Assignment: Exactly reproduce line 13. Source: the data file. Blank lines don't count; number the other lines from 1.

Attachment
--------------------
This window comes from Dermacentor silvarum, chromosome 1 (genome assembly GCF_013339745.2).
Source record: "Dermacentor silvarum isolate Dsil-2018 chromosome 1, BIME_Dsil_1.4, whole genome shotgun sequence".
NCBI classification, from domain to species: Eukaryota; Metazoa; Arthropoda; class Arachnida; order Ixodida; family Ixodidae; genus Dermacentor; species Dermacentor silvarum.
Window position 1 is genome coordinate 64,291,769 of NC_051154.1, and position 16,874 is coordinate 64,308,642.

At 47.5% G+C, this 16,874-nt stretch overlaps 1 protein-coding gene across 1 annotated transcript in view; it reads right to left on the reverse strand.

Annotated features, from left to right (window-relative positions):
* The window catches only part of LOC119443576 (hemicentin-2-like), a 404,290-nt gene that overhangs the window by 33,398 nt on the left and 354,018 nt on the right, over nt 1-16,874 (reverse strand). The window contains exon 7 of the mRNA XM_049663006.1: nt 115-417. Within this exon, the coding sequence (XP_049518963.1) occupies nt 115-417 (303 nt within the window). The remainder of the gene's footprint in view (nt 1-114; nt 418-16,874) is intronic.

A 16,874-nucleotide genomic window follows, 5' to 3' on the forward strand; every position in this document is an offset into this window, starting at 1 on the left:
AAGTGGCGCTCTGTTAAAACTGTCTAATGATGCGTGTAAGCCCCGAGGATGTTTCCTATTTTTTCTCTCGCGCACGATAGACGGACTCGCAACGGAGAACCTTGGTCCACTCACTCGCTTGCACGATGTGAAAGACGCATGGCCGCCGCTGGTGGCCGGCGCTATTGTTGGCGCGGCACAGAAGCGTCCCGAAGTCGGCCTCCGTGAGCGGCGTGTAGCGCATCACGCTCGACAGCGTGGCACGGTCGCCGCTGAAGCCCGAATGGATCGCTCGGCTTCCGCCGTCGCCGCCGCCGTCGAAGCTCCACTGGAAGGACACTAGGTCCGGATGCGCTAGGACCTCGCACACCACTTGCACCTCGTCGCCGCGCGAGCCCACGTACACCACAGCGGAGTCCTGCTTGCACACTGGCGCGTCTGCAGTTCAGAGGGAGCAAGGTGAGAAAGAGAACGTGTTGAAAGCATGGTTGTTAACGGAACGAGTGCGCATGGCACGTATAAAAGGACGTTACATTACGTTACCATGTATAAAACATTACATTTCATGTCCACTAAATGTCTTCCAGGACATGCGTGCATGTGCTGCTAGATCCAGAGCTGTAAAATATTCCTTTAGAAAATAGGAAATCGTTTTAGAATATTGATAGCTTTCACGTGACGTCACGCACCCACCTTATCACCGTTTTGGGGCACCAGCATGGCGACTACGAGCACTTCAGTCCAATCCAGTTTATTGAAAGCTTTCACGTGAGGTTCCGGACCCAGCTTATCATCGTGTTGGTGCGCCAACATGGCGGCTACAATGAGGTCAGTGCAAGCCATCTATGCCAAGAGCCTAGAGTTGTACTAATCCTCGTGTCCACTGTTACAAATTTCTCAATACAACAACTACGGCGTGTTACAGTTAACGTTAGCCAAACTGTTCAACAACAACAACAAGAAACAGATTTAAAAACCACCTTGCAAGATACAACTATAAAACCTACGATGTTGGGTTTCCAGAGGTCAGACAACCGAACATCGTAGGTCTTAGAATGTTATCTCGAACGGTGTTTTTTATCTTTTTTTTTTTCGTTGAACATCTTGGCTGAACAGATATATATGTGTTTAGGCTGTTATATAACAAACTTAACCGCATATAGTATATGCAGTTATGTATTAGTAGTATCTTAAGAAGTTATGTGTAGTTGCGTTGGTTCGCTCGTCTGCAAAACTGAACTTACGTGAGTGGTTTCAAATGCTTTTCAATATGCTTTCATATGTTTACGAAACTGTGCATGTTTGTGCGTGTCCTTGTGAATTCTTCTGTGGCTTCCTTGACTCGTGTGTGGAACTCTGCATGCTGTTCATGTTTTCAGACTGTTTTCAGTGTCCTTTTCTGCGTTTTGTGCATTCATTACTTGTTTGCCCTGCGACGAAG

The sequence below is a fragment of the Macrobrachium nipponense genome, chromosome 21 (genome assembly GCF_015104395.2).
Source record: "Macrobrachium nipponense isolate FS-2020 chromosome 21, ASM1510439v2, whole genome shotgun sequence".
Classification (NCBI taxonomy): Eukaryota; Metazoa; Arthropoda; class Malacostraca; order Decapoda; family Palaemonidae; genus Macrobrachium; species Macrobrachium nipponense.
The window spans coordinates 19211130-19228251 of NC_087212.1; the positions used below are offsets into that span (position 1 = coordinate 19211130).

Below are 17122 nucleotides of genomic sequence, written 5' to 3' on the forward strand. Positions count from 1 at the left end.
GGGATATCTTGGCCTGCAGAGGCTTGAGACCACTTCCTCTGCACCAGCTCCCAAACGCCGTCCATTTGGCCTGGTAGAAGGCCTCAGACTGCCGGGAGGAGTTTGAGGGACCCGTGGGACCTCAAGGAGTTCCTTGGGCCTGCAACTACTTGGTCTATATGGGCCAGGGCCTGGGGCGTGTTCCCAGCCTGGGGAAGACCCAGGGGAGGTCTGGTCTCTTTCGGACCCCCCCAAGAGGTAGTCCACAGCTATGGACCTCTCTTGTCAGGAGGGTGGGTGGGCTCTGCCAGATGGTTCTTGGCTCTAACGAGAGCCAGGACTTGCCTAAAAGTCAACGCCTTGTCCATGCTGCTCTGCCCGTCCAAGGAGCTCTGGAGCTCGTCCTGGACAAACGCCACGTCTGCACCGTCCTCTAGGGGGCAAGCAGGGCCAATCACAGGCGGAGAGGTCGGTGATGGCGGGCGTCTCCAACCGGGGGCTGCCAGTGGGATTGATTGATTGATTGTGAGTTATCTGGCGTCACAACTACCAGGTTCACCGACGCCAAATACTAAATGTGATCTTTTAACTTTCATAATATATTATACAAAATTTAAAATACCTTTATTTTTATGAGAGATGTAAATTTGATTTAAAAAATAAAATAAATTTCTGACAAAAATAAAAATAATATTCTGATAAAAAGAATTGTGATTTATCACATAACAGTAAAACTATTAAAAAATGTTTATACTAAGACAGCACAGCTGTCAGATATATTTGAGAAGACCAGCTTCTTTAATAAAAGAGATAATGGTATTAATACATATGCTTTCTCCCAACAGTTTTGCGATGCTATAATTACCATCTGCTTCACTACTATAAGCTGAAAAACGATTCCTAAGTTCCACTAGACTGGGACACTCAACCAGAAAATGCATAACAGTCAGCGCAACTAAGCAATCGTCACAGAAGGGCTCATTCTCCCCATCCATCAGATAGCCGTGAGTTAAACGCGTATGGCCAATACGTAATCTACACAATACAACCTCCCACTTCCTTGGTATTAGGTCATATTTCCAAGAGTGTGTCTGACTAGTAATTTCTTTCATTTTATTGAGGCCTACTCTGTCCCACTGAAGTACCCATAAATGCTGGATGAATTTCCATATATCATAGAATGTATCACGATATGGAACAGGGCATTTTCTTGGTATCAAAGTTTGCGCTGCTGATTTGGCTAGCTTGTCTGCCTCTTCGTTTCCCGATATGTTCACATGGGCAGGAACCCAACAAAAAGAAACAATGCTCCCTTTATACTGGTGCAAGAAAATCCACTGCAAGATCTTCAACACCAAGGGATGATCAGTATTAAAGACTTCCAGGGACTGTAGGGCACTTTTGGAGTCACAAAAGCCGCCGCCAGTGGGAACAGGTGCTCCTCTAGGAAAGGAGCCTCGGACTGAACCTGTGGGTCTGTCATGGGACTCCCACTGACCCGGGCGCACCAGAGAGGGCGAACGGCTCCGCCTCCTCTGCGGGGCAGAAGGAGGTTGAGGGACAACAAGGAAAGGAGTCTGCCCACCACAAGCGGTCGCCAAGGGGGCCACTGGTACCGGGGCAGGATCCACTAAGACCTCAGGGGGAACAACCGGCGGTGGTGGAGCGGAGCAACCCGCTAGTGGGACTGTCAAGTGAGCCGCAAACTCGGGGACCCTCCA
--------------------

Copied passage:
The window spans coordinates 19211130-19228251 of NC_087212.1; the positions used below are offsets into that span (position 1 = coordinate 19211130).